My wish for all of us is to be just a bit more conscious of our mortality. Don’t put off doing what makes you feel most alive, most connected, most real. At a high school reunion in 2001 a man made a speech to that effect. He must have known he was sick–within six months we heard he had died. And don’t take your relationships for granted. Especially me. I don’t want you constantly worrying about my health, and I don’t want you to suffer. But remember I’m on borrowed time. Given a choice between doing something together now and putting it off until later, let’s choose an earlier date. Because you never know.

And don’t wait until you get sick to start living fully, because then you might not have the time, money, energy or physical ability to do those things you always wanted to do. Seize the day, or the hour, or the moment. Live. Breathe. Be grateful. Be aware.

Here comes the sun. Praise be.

 

posted by Amy on Dec 11

I moved across country at the end of August, 2015, so I had to get a new oncologist. When I was first diagnosed my first oncologist told me her goal for me was “permanent remission, normal lifespan.” And why not? Just because very few people with my diagnosis even make it five years (22%) doesn’t mean we shouldn’t try to beat the odds. For the record, my cancer was diagnosed 56 months ago, and I’m still here.

The last time I saw my new oncologist, we were planning the schedule for my next two infusions. Because of my travel schedule and Thanksgiving I ended up with a 4 1/2 week interval between visits. (We’re making up for it with a 2 1/2 week interval on the next round. The “standard” is three to four weeks between infusions.) The doctor said something odd, though. She said, “If we were treating you with curative intent I’d insist on sticking to the schedule.”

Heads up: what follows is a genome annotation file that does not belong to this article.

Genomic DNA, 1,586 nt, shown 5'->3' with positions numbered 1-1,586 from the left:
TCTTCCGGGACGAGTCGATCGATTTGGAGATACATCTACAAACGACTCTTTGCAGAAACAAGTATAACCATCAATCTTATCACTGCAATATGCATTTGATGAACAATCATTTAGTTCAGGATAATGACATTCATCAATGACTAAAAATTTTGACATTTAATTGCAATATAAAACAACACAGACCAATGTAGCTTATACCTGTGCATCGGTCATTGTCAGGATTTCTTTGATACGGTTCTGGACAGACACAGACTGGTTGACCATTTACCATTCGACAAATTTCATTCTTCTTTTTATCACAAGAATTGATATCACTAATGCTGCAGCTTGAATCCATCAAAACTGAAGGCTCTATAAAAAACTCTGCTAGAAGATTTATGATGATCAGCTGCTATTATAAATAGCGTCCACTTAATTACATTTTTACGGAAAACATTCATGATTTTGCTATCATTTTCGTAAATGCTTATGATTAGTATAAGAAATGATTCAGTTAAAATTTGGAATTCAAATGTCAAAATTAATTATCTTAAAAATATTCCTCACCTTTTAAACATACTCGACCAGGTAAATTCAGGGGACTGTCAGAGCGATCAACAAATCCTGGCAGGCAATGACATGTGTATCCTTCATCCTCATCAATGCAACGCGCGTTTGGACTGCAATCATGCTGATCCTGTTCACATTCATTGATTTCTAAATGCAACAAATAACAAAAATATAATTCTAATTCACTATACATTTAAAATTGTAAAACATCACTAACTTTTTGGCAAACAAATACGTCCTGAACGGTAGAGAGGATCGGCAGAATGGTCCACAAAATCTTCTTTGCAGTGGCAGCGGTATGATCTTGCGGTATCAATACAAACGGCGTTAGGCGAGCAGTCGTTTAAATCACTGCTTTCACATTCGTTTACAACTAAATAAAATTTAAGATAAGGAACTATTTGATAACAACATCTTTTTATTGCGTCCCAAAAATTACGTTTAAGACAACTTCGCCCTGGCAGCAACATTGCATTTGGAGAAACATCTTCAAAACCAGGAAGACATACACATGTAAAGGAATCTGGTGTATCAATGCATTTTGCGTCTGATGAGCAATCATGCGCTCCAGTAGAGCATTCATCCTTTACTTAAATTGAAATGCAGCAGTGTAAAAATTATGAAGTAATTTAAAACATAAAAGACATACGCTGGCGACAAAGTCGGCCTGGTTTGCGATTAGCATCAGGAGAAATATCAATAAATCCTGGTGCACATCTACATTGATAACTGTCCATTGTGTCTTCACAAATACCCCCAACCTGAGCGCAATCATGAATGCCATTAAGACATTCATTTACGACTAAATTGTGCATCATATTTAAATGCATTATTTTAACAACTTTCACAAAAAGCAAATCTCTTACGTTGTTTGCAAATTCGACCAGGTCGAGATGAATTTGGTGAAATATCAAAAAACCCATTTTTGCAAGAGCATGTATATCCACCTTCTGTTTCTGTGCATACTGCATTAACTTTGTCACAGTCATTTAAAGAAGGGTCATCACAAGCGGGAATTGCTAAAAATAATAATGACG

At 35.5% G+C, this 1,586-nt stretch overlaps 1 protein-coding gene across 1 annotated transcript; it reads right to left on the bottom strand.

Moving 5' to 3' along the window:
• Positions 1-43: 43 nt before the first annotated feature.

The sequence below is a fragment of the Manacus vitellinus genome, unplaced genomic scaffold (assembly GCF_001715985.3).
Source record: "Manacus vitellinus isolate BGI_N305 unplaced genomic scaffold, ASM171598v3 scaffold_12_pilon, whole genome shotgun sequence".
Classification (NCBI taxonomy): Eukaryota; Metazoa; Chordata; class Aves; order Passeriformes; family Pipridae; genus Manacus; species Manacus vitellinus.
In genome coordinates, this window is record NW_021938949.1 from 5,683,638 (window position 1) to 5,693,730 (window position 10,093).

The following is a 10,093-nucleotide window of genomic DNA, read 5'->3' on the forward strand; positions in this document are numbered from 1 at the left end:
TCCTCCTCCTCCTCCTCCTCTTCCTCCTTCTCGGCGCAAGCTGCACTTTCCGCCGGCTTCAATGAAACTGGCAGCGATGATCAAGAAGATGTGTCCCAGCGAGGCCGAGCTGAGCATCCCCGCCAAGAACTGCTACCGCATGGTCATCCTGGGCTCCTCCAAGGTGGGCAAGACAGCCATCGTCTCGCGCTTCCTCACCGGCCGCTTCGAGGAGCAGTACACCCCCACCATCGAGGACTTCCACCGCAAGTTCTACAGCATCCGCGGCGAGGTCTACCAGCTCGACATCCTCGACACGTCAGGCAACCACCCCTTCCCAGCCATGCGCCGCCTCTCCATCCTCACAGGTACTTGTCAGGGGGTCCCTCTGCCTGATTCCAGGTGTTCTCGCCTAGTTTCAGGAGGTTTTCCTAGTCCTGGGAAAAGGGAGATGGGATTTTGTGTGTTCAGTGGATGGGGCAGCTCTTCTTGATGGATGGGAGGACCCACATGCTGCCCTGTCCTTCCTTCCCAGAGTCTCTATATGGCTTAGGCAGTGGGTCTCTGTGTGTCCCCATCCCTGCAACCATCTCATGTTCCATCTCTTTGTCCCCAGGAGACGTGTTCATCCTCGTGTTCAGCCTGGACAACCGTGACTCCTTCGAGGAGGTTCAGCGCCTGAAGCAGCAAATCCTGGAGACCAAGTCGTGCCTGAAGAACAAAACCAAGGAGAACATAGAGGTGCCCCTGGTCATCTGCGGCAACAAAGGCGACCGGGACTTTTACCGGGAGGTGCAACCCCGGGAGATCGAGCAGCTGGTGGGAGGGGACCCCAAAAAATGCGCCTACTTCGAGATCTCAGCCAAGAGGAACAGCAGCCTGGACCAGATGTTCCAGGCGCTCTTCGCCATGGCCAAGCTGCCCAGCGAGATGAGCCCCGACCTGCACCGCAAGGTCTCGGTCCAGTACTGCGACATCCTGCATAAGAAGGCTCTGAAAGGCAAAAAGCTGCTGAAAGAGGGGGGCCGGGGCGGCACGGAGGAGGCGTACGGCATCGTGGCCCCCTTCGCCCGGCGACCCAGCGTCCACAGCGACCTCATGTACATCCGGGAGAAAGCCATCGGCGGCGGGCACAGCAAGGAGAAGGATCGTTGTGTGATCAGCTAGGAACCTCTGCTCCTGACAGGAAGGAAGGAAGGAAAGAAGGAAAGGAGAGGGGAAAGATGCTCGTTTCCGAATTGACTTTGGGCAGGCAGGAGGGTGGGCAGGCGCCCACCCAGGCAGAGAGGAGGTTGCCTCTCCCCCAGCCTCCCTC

“Curative intent” is a term of art in cancerland. It’s one of those phrases doctors use that should never be uttered in the presence of patients. (Another one is “salvage,” to refer to third-line, fourth-line, and later treatments after the ones that seemed most promising either didn’t work or quit working. To a lay person, that’s just a horrible word.) I think she was referring to the fact that with an early stage breast cancer diagnosis there’s a reasonable chance of making the cancer go away forever. It works that way about 70% of the time. But for someone like me whose cancer has metastasized, the intent is palliative and not curative.

Palliative care is a holistic, integrative effort to give a person the best possible quality of life, controlling pain and other symptoms effectively and using medicine judiciously, keeping in mind the difficult balance between benefits and costs. It doesn’t mean, as I used to think, that the underlying illness is not treated. It just means a different calculus is applied than in situations where the doctors can say, “This course of treatment will be hellish for you, and it will rock your world for a year, but there’s a good chance that when it’s over you’ll get to go back to what you were doing before your diagnosis.”